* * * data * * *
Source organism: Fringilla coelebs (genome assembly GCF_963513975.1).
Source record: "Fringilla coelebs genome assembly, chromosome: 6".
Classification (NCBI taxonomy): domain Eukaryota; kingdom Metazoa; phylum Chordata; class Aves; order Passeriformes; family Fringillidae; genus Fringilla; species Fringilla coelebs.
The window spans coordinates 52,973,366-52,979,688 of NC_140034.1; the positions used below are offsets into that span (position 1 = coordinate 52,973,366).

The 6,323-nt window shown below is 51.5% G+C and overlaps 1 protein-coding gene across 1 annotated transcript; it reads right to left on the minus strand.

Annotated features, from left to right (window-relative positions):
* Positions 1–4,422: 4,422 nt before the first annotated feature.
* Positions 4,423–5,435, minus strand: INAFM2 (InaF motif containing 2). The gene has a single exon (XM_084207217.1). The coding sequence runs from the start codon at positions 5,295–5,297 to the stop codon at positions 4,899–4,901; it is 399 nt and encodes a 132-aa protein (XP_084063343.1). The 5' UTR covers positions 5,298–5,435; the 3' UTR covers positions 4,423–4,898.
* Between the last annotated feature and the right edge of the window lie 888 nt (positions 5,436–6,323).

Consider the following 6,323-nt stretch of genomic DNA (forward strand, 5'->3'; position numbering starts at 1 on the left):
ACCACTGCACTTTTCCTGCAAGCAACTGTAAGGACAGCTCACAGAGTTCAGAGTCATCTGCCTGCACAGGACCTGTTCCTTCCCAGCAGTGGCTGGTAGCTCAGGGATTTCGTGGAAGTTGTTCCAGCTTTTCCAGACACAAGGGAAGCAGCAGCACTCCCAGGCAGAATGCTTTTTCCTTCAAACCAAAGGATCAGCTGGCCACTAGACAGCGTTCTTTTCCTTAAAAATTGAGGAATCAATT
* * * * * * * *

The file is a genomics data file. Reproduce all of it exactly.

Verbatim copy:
Source organism: Fringilla coelebs (genome assembly GCF_963513975.1).
Source record: "Fringilla coelebs genome assembly, chromosome: 6".
Classification (NCBI taxonomy): domain Eukaryota; kingdom Metazoa; phylum Chordata; class Aves; order Passeriformes; family Fringillidae; genus Fringilla; species Fringilla coelebs.
The window spans coordinates 52,973,366-52,979,688 of NC_140034.1; the positions used below are offsets into that span (position 1 = coordinate 52,973,366).

The 6,323-nt window shown below is 51.5% G+C and overlaps 1 protein-coding gene across 1 annotated transcript; it reads right to left on the minus strand.

Annotated features, from left to right (window-relative positions):
* Positions 1–4,422: 4,422 nt before the first annotated feature.
* Positions 4,423–5,435, minus strand: INAFM2 (InaF motif containing 2). The gene has a single exon (XM_084207217.1). The coding sequence runs from the start codon at positions 5,295–5,297 to the stop codon at positions 4,899–4,901; it is 399 nt and encodes a 132-aa protein (XP_084063343.1). The 5' UTR covers positions 5,298–5,435; the 3' UTR covers positions 4,423–4,898.
* Between the last annotated feature and the right edge of the window lie 888 nt (positions 5,436–6,323).

Consider the following 6,323-nt stretch of genomic DNA (forward strand, 5'->3'; position numbering starts at 1 on the left):
ACCACTGCACTTTTCCTGCAAGCAACTGTAAGGACAGCTCACAGAGTTCAGAGTCATCTGCCTGCACAGGACCTGTTCCTTCCCAGCAGTGGCTGGTAGCTCAGGGATTTCGTGGAAGTTGTTCCAGCTTTTCCAGACACAAGGGAAGCAGCAGCACTCCCAGGCAGAATGCTTTTTCCTTCAAACCAAAGGATCAGCTGGCCACTAGACAGCGTTCTTTTCCTTAAAAATTGAGGAATCAATT